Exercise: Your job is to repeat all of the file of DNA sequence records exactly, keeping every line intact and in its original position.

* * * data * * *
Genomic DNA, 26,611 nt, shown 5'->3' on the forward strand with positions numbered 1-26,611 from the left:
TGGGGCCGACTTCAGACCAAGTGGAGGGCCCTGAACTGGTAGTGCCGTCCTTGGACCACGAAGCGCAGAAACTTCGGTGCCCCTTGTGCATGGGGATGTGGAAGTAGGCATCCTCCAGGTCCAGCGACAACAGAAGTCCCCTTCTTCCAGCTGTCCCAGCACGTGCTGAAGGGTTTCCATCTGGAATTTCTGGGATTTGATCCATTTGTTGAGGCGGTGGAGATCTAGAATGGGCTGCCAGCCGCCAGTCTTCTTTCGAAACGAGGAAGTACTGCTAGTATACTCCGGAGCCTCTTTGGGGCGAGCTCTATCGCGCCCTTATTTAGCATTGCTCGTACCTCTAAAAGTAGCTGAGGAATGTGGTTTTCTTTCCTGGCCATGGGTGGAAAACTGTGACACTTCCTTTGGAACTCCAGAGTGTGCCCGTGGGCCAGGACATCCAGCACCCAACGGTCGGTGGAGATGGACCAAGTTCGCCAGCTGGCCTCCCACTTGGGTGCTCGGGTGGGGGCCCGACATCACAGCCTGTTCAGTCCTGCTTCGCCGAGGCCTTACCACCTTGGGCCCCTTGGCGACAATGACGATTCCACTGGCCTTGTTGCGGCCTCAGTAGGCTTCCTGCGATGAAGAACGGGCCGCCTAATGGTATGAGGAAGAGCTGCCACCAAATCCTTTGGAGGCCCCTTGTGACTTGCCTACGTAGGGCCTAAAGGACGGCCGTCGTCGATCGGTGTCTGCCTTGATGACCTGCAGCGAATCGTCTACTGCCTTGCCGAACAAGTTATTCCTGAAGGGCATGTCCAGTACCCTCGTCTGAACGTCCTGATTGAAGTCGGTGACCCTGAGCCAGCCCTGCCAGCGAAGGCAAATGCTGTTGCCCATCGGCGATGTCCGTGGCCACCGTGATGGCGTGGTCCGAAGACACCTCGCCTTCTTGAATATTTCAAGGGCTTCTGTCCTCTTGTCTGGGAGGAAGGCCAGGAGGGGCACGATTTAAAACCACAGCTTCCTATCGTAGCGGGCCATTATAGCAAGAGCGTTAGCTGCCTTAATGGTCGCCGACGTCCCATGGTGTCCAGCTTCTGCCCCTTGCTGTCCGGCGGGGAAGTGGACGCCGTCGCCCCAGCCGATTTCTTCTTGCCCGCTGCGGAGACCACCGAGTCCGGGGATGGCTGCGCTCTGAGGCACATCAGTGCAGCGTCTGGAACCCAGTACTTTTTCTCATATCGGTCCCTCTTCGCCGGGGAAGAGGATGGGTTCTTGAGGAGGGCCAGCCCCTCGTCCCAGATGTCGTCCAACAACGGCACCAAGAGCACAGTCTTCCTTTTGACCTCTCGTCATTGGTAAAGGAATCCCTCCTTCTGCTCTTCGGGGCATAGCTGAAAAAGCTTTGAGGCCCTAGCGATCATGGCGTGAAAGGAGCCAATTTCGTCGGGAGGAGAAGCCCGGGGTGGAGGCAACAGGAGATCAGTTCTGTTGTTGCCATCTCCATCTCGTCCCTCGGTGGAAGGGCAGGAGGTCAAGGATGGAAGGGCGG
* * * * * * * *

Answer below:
Genomic DNA, 26,611 nt, shown 5'->3' on the forward strand with positions numbered 1-26,611 from the left:
TGGGGCCGACTTCAGACCAAGTGGAGGGCCCTGAACTGGTAGTGCCGTCCTTGGACCACGAAGCGCAGAAACTTCGGTGCCCCTTGTGCATGGGGATGTGGAAGTAGGCATCCTCCAGGTCCAGCGACAACAGAAGTCCCCTTCTTCCAGCTGTCCCAGCACGTGCTGAAGGGTTTCCATCTGGAATTTCTGGGATTTGATCCATTTGTTGAGGCGGTGGAGATCTAGAATGGGCTGCCAGCCGCCAGTCTTCTTTCGAAACGAGGAAGTACTGCTAGTATACTCCGGAGCCTCTTTGGGGCGAGCTCTATCGCGCCCTTATTTAGCATTGCTCGTACCTCTAAAAGTAGCTGAGGAATGTGGTTTTCTTTCCTGGCCATGGGTGGAAAACTGTGACACTTCCTTTGGAACTCCAGAGTGTGCCCGTGGGCCAGGACATCCAGCACCCAACGGTCGGTGGAGATGGACCAAGTTCGCCAGCTGGCCTCCCACTTGGGTGCTCGGGTGGGGGCCCGACATCACAGCCTGTTCAGTCCTGCTTCGCCGAGGCCTTACCACCTTGGGCCCCTTGGCGACAATGACGATTCCACTGGCCTTGTTGCGGCCTCAGTAGGCTTCCTGCGATGAAGAACGGGCCGCCTAATGGTATGAGGAAGAGCTGCCACCAAATCCTTTGGAGGCCCCTTGTGACTTGCCTACGTAGGGCCTAAAGGACGGCCGTCGTCGATCGGTGTCTGCCTTGATGACCTGCAGCGAATCGTCTACTGCCTTGCCGAACAAGTTATTCCTGAAGGGCATGTCCAGTACCCTCGTCTGAACGTCCTGATTGAAGTCGGTGACCCTGAGCCAGCCCTGCCAGCGAAGGCAAATGCTGTTGCCCATCGGCGATGTCCGTGGCCACCGTGATGGCGTGGTCCGAAGACACCTCGCCTTCTTGAATATTTCAAGGGCTTCTGTCCTCTTGTCTGGGAGGAAGGCCAGGAGGGGCACGATTTAAAACCACAGCTTCCTATCGTAGCGGGCCATTATAGCAAGAGCGTTAGCTGCCTTAATGGTCGCCGACGTCCCATGGTGTCCAGCTTCTGCCCCTTGCTGTCCGGCGGGGAAGTGGACGCCGTCGCCCCAGCCGATTTCTTCTTGCCCGCTGCGGAGACCACCGAGTCCGGGGATGGCTGCGCTCTGAGGCACATCAGTGCAGCGTCTGGAACCCAGTACTTTTTCTCATATCGGTCCCTCTTCGCCGGGGAAGAGGATGGGTTCTTGAGGAGGGCCAGCCCCTCGTCCCAGATGTCGTCCAACAACGGCACCAAGAGCACAGTCTTCCTTTTGACCTCTCGTCATTGGTAAAGGAATCCCTCCTTCTGCTCTTCGGGGCATAGCTGAAAAAGCTTTGAGGCCCTAGCGATCATGGCGTGAAAGGAGCCAATTTCGTCGGGAGGAGAAGCCCGGGGTGGAGGCAACAGGAGATCAGTTCTGTTGTTGCCATCTCCATCTCGTCCCTCGGTGGAAGGGCAGGAGGTCAAGGATGGAAGGGCGG